1906 Excerpts from the Report of Philippine Commission on Matters Pertaining to Batangas - Batangas History, Culture and Folklore 1906 Excerpts from the Report of Philippine Commission on Matters Pertaining to Batangas - Batangas History, Culture and Folklore

1906 Excerpts from the Report of Philippine Commission on Matters Pertaining to Batangas

The 1906 Report of the Philippine Commission1, which came in three parts, varied from previous reports in that it had three main sections in the first part alone: (a) the Report of the Chief of the Bureau of Insular Affairs; (b) the Report of the Philippine Commission; and (c) the Report of the Governor General of the Philippines. The rest of the entire 1906 report would include numerous appendices, mostly a collection of reports from the different departments and bureaus of government. This particular page contains excerpts from the Report of the Philippine Commission to the War Department, exclusive of items not related to Batangas. The pages are as they were in the original document for the benefit of researchers who may need these for citation purposes.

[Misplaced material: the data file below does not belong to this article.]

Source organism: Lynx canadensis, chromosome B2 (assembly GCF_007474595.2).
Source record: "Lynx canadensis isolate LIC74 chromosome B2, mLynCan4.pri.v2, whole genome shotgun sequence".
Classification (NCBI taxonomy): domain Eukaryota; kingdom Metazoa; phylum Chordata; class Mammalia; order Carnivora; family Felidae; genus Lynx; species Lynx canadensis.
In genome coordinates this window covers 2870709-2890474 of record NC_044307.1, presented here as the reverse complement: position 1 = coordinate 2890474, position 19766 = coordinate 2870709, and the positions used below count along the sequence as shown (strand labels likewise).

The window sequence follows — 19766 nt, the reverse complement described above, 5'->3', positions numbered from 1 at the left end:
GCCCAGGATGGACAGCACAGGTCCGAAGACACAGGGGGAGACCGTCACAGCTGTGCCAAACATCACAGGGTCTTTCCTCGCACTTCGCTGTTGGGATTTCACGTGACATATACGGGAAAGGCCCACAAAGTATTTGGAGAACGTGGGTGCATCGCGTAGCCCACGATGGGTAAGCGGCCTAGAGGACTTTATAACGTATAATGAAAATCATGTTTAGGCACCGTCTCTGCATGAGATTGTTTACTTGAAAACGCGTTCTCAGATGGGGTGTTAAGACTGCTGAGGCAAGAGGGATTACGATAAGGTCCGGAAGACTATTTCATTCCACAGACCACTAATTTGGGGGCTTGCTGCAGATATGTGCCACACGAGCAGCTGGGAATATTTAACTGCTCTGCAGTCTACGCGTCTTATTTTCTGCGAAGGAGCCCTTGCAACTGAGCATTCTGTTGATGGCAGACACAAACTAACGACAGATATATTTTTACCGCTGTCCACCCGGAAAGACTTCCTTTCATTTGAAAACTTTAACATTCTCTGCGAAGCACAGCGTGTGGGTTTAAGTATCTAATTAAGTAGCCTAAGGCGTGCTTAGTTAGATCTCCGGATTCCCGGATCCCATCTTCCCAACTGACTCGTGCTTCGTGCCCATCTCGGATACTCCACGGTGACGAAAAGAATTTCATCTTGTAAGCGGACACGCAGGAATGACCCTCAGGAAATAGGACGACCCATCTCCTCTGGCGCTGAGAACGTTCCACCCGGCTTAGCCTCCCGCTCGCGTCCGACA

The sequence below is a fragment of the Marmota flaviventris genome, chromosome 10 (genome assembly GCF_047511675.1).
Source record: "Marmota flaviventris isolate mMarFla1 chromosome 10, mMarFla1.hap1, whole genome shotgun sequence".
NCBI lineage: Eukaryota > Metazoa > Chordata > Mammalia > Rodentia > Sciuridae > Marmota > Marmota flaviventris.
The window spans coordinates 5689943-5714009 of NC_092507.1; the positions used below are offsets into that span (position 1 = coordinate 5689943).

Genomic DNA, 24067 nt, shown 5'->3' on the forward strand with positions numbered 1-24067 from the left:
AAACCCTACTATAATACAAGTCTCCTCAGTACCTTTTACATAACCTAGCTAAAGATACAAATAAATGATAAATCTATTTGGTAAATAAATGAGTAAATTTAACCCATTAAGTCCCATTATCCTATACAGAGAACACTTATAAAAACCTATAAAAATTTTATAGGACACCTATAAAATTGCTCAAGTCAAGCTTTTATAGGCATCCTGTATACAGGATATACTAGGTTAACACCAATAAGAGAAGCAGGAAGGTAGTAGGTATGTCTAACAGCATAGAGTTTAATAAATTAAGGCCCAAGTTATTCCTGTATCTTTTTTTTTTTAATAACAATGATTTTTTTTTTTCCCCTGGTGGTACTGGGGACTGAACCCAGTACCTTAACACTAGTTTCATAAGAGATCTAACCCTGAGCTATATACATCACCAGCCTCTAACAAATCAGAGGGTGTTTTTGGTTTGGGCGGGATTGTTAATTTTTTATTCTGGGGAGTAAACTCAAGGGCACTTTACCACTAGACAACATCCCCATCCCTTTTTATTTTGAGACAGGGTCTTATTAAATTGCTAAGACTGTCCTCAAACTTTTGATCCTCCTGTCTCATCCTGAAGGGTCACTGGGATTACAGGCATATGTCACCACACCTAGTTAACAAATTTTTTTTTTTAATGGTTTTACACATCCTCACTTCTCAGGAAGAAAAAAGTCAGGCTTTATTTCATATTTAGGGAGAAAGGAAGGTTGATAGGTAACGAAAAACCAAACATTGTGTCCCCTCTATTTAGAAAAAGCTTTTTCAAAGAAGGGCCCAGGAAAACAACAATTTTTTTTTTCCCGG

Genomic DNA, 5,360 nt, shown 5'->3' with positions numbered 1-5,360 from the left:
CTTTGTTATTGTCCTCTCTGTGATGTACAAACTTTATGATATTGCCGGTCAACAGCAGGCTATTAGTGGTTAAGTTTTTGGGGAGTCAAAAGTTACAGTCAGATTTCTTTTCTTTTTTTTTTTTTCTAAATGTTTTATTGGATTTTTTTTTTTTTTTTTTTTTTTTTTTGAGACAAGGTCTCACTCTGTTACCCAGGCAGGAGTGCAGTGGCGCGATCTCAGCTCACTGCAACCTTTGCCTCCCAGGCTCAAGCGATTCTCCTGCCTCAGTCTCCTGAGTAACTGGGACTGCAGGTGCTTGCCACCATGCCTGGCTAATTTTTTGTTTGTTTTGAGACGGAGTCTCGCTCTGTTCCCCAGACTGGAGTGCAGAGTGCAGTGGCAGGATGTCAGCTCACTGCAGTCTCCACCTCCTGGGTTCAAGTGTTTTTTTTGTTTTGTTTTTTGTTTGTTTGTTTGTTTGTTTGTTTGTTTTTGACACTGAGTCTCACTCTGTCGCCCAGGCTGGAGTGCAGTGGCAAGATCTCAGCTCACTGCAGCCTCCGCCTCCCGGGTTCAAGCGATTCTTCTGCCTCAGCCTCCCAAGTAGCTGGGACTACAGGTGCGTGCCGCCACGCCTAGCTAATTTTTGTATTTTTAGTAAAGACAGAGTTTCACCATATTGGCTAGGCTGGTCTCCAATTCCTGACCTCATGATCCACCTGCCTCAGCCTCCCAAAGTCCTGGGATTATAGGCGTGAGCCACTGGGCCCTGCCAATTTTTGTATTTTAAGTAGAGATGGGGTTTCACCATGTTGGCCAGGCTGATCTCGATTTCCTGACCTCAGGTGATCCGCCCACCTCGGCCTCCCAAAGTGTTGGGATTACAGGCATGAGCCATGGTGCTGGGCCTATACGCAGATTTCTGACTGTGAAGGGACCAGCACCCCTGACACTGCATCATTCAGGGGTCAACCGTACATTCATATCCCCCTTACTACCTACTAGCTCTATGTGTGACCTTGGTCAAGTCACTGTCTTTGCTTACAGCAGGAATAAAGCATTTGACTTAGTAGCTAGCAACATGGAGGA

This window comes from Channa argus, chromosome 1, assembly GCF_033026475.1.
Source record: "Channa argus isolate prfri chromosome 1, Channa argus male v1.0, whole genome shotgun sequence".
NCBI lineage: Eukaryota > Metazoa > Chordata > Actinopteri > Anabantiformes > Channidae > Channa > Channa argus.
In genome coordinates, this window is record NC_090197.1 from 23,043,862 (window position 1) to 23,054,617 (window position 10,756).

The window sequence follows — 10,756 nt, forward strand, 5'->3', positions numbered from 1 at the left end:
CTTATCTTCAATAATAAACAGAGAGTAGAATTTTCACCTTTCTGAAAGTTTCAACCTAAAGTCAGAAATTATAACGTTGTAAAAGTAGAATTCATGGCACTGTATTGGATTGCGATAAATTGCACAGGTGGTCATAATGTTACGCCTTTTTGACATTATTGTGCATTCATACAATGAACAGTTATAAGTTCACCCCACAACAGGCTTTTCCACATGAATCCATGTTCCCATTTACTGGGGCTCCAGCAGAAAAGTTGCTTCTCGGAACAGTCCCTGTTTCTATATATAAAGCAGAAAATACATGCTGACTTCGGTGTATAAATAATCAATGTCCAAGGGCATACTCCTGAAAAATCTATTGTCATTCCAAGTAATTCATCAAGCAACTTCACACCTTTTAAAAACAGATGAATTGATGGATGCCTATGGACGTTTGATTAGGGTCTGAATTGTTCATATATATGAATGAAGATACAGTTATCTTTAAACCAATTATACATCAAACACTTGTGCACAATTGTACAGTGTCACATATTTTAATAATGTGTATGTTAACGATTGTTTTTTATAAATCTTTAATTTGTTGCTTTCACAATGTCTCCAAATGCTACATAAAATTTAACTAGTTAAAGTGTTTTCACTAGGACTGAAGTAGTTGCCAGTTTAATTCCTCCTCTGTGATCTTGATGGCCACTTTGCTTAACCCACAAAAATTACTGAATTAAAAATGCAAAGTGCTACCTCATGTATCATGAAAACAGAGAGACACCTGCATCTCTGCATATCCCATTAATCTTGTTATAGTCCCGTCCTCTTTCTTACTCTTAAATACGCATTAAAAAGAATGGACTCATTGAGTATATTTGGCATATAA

While the source PDF document had OCR (optical character recognition) properties, not all the text could be extracted accurately. Thus, large parts of this report had to be manually transcribed for the purposes of accuracy.

Rural Scene American Era Philippines
A rural scene during the American colonial era in the Philippines.  Image digitally extracted from the 1906 publication “America's Insular Possessions.”


[p. 29]

Manila, P.I.
September 15, 1906.
SIR: The Philippine Commission has the honor to submit... [parts not related to Batangas skipped from hereon]
conditions as to the peace and order.
In the vicinity of Manila. — In our last report, it was stated that the situation in the provinces of Cavite and Batangas had become such that it had been deemed advisable to invoke the aid of the military authorities in the restoration of good order, to suspend the write of habeas corpus, and to enter upon a vigorous campaign against the outlaws who for many years terrorized the inhabitants of those provinces; that a vigorous campaign had been entered upon; that

[p. 30]